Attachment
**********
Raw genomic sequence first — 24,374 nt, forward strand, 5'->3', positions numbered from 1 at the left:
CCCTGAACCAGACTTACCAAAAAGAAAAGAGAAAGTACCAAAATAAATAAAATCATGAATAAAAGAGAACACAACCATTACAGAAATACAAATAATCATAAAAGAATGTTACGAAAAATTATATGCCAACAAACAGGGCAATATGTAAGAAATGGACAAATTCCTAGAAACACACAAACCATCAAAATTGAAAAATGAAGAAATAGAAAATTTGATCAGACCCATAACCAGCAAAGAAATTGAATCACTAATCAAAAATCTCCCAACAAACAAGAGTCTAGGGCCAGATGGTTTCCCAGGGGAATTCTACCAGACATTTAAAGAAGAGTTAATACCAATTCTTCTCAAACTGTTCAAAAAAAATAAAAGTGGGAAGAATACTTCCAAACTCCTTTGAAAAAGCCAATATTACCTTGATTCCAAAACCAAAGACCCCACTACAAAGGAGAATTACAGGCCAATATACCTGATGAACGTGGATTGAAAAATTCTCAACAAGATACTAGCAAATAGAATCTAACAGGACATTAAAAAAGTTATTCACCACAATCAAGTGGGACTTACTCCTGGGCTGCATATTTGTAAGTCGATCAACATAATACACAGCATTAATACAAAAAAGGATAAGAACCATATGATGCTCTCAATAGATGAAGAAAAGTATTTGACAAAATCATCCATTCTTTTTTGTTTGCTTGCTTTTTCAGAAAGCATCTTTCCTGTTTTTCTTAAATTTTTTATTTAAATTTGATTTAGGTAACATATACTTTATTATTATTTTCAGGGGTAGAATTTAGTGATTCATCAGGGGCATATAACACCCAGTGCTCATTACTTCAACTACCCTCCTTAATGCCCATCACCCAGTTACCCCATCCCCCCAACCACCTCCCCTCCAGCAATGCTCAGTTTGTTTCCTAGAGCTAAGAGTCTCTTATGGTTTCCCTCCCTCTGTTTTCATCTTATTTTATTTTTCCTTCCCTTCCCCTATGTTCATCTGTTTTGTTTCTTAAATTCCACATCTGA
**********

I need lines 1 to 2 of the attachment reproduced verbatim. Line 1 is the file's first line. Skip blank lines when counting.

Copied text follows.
Raw genomic sequence first — 24,374 nt, forward strand, 5'->3', positions numbered from 1 at the left:
CCCTGAACCAGACTTACCAAAAAGAAAAGAGAAAGTACCAAAATAAATAAAATCATGAATAAAAGAGAACACAACCATTACAGAAATACAAATAATCATAAAAGAATGTTACGAAAAATTATATGCCAACAAACAGGGCAATATGTAAGAAATGGACAAATTCCTAGAAACACACAAACCATCAAAATTGAAAAATGAAGAAATAGAAAATTTGATCAGACCCATAACCAGCAAAGAAATTGAATCACTAATCAAAAATCTCCCAACAAACAAGAGTCTAGGGCCAGATGGTTTCCCAGGGGAATTCTACCAGACATTTAAAGAAGAGTTAATACCAATTCTTCTCAAACTGTTCAAAAAAAATAAAAGTGGGAAGAATACTTCCAAACTCCTTTGAAAAAGCCAATATTACCTTGATTCCAAAACCAAAGACCCCACTACAAAGGAGAATTACAGGCCAATATACCTGATGAACGTGGATTGAAAAATTCTCAACAAGATACTAGCAAATAGAATCTAACAGGACATTAAAAAAGTTATTCACCACAATCAAGTGGGACTTACTCCTGGGCTGCATATTTGTAAGTCGATCAACATAATACACAGCATTAATACAAAAAAGGATAAGAACCATATGATGCTCTCAATAGATGAAGAAAAGTATTTGACAAAATCATCCATTCTTTTTTGTTTGCTTGCTTTTTCAGAAAGCATCTTTCCTGTTTTTCTTAAATTTTTTATTTAAATTTGATTTAGGTAACATATACTTTATTATTATTTTCAGGGGTAGAATTTAGTGATTCATCAGGGGCATATAACACCCAGTGCTCATTACTTCAACTACCCTCCTTAATGCCCATCACCCAGTTACCCCATCCCCCCAACCACCTCCCCTCCAGCAATGCTCAGTTTGTTTCCTAGAGCTAAGAGTCTCTTATGGTTTCCCTCCCTCTGTTTTCATCTTATTTTATTTTTCCTTCCCTTCCCCTATGTTCATCTGTTTTGTTTCTTAAATTCCACATCTGA